- As Ontario’s healthcare system struggles with a staffing shortage, temporary closures of emergency departments and lengthier wait times are becoming increasingly common.
In Ontario, temporary closures of emergency rooms and longer wait times are becoming more frequent as the province’s healthcare system struggles with a staffing deficit.
Although Premier Doug Ford acknowledged that more could be done to reduce the strain on the health system, he stopped short of proposing solutions in his throne speech this week.
Advocates and experts offer recommendations for how to improve Ontario’s overcrowded healthcare system.
They include educating and registering more health care professionals as well as repealing Bill 124, a rule that restricts wage increases for public sector contracts to 1% annually for three years.
A national approach for tracking staffing levels at various healthcare facilities is also recommended in order to ensure a balanced labor distribution, reduce service interruptions, and enhance working conditions for employees. The province is also urged to build publicly funded, standalone health centers that can perform less complex outpatient surgeries and procedures.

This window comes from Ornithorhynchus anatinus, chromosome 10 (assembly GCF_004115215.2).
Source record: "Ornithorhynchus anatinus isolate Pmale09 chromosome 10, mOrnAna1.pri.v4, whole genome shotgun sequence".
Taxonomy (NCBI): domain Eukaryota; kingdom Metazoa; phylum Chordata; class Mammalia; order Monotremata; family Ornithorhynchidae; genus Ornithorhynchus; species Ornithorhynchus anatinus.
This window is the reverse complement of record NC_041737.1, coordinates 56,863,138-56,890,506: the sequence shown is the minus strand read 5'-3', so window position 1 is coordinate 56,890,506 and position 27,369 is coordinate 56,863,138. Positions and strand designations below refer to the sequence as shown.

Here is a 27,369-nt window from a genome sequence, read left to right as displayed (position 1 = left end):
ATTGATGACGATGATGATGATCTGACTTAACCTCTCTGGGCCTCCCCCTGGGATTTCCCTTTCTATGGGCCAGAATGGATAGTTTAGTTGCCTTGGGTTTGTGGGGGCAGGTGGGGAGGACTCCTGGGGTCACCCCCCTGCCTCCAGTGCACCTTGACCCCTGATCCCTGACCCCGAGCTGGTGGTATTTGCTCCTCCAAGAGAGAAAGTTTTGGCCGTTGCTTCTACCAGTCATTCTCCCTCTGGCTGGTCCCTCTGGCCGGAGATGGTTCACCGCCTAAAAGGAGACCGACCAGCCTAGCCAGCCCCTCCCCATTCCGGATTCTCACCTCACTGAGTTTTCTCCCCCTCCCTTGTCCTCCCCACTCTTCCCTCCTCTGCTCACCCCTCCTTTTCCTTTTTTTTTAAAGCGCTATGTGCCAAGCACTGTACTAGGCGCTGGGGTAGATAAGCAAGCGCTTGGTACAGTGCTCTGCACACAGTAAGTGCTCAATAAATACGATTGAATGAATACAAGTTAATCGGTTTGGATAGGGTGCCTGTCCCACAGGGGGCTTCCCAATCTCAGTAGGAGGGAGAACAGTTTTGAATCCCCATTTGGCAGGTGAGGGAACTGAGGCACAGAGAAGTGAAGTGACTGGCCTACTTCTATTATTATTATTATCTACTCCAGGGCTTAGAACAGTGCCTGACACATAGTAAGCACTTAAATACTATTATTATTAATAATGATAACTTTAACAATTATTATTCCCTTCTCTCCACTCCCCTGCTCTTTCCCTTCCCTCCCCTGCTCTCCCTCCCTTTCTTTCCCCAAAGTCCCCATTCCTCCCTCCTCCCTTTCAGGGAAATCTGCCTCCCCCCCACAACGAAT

Based on the Registered Nurses Association of Ontario, adequate remuneration, mentorship, and competent leadership will assist retain nurses as they struggle with nearly three years of pandemic fatigue as well as rising living costs.
22 million patient treatments, including 10 million surgeries and cancer screening procedures, were reportedly postponed over the length of the epidemic, according to the Ontario Medical Association.
According to the report, the backlog contributes to emergency department burdens, which may be alleviated by having different health centers undertake outpatient treatments.
Source: CTV News
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